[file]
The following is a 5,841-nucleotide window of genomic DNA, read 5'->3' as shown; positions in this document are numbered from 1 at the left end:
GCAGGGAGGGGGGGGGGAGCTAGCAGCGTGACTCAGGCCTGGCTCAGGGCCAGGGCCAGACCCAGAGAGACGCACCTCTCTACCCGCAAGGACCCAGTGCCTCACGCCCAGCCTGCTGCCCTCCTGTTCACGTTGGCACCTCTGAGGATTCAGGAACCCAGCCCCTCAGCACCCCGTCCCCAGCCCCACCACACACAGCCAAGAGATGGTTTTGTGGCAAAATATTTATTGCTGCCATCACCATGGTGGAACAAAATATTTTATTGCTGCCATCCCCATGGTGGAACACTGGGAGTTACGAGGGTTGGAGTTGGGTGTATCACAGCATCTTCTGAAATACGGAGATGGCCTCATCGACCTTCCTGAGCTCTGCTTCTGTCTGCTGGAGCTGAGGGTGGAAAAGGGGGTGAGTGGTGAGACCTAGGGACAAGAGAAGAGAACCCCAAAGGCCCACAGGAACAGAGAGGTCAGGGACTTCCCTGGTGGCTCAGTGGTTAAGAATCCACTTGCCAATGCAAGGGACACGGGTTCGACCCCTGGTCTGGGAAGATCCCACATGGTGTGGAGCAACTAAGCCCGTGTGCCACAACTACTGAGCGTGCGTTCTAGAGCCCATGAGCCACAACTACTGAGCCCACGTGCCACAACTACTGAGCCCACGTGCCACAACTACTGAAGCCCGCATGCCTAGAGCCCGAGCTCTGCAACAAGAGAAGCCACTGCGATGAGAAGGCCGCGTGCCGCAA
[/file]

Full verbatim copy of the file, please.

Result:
The following is a 5,841-nucleotide window of genomic DNA, read 5'->3' as shown; positions in this document are numbered from 1 at the left end:
GCAGGGAGGGGGGGGGGAGCTAGCAGCGTGACTCAGGCCTGGCTCAGGGCCAGGGCCAGACCCAGAGAGACGCACCTCTCTACCCGCAAGGACCCAGTGCCTCACGCCCAGCCTGCTGCCCTCCTGTTCACGTTGGCACCTCTGAGGATTCAGGAACCCAGCCCCTCAGCACCCCGTCCCCAGCCCCACCACACACAGCCAAGAGATGGTTTTGTGGCAAAATATTTATTGCTGCCATCACCATGGTGGAACAAAATATTTTATTGCTGCCATCCCCATGGTGGAACACTGGGAGTTACGAGGGTTGGAGTTGGGTGTATCACAGCATCTTCTGAAATACGGAGATGGCCTCATCGACCTTCCTGAGCTCTGCTTCTGTCTGCTGGAGCTGAGGGTGGAAAAGGGGGTGAGTGGTGAGACCTAGGGACAAGAGAAGAGAACCCCAAAGGCCCACAGGAACAGAGAGGTCAGGGACTTCCCTGGTGGCTCAGTGGTTAAGAATCCACTTGCCAATGCAAGGGACACGGGTTCGACCCCTGGTCTGGGAAGATCCCACATGGTGTGGAGCAACTAAGCCCGTGTGCCACAACTACTGAGCGTGCGTTCTAGAGCCCATGAGCCACAACTACTGAGCCCACGTGCCACAACTACTGAGCCCACGTGCCACAACTACTGAAGCCCGCATGCCTAGAGCCCGAGCTCTGCAACAAGAGAAGCCACTGCGATGAGAAGGCCGCGTGCCGCAA